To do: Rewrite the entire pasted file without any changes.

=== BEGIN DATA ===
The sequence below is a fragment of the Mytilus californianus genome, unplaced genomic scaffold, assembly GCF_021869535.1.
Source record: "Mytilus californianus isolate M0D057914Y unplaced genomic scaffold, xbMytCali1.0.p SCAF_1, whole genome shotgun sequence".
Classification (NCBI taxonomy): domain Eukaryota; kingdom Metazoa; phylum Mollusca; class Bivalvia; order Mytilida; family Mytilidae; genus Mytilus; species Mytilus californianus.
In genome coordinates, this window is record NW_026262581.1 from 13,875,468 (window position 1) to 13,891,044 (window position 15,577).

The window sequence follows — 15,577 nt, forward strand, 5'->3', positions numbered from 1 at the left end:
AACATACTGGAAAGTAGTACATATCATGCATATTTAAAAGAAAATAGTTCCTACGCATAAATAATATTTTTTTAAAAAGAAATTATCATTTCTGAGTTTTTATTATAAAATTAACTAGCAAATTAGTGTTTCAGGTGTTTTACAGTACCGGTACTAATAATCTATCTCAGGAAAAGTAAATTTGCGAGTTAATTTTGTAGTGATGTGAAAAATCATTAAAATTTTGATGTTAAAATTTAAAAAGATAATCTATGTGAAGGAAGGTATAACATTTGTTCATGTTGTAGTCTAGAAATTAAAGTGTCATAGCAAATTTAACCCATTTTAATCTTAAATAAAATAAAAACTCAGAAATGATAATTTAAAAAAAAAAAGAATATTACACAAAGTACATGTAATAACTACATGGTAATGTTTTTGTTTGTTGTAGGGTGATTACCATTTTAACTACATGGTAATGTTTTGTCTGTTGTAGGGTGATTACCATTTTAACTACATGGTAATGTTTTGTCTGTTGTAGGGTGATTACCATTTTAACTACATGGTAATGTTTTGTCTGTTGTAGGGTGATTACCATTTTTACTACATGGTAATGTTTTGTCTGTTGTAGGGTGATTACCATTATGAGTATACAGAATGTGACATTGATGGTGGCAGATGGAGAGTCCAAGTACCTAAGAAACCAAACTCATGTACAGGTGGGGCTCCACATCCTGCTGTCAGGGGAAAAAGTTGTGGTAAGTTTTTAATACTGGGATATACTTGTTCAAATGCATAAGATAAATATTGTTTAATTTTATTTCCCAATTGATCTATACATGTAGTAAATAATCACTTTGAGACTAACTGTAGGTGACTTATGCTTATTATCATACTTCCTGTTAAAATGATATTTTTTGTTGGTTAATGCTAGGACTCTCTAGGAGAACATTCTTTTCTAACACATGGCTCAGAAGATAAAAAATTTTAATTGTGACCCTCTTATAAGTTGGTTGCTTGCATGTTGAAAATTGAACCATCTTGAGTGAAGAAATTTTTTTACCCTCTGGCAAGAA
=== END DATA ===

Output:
The sequence below is a fragment of the Mytilus californianus genome, unplaced genomic scaffold, assembly GCF_021869535.1.
Source record: "Mytilus californianus isolate M0D057914Y unplaced genomic scaffold, xbMytCali1.0.p SCAF_1, whole genome shotgun sequence".
Classification (NCBI taxonomy): domain Eukaryota; kingdom Metazoa; phylum Mollusca; class Bivalvia; order Mytilida; family Mytilidae; genus Mytilus; species Mytilus californianus.
In genome coordinates, this window is record NW_026262581.1 from 13,875,468 (window position 1) to 13,891,044 (window position 15,577).

The window sequence follows — 15,577 nt, forward strand, 5'->3', positions numbered from 1 at the left end:
AACATACTGGAAAGTAGTACATATCATGCATATTTAAAAGAAAATAGTTCCTACGCATAAATAATATTTTTTTAAAAAGAAATTATCATTTCTGAGTTTTTATTATAAAATTAACTAGCAAATTAGTGTTTCAGGTGTTTTACAGTACCGGTACTAATAATCTATCTCAGGAAAAGTAAATTTGCGAGTTAATTTTGTAGTGATGTGAAAAATCATTAAAATTTTGATGTTAAAATTTAAAAAGATAATCTATGTGAAGGAAGGTATAACATTTGTTCATGTTGTAGTCTAGAAATTAAAGTGTCATAGCAAATTTAACCCATTTTAATCTTAAATAAAATAAAAACTCAGAAATGATAATTTAAAAAAAAAAAGAATATTACACAAAGTACATGTAATAACTACATGGTAATGTTTTTGTTTGTTGTAGGGTGATTACCATTTTAACTACATGGTAATGTTTTGTCTGTTGTAGGGTGATTACCATTTTAACTACATGGTAATGTTTTGTCTGTTGTAGGGTGATTACCATTTTAACTACATGGTAATGTTTTGTCTGTTGTAGGGTGATTACCATTTTTACTACATGGTAATGTTTTGTCTGTTGTAGGGTGATTACCATTATGAGTATACAGAATGTGACATTGATGGTGGCAGATGGAGAGTCCAAGTACCTAAGAAACCAAACTCATGTACAGGTGGGGCTCCACATCCTGCTGTCAGGGGAAAAAGTTGTGGTAAGTTTTTAATACTGGGATATACTTGTTCAAATGCATAAGATAAATATTGTTTAATTTTATTTCCCAATTGATCTATACATGTAGTAAATAATCACTTTGAGACTAACTGTAGGTGACTTATGCTTATTATCATACTTCCTGTTAAAATGATATTTTTTGTTGGTTAATGCTAGGACTCTCTAGGAGAACATTCTTTTCTAACACATGGCTCAGAAGATAAAAAATTTTAATTGTGACCCTCTTATAAGTTGGTTGCTTGCATGTTGAAAATTGAACCATCTTGAGTGAAGAAATTTTTTTACCCTCTGGCAAGAA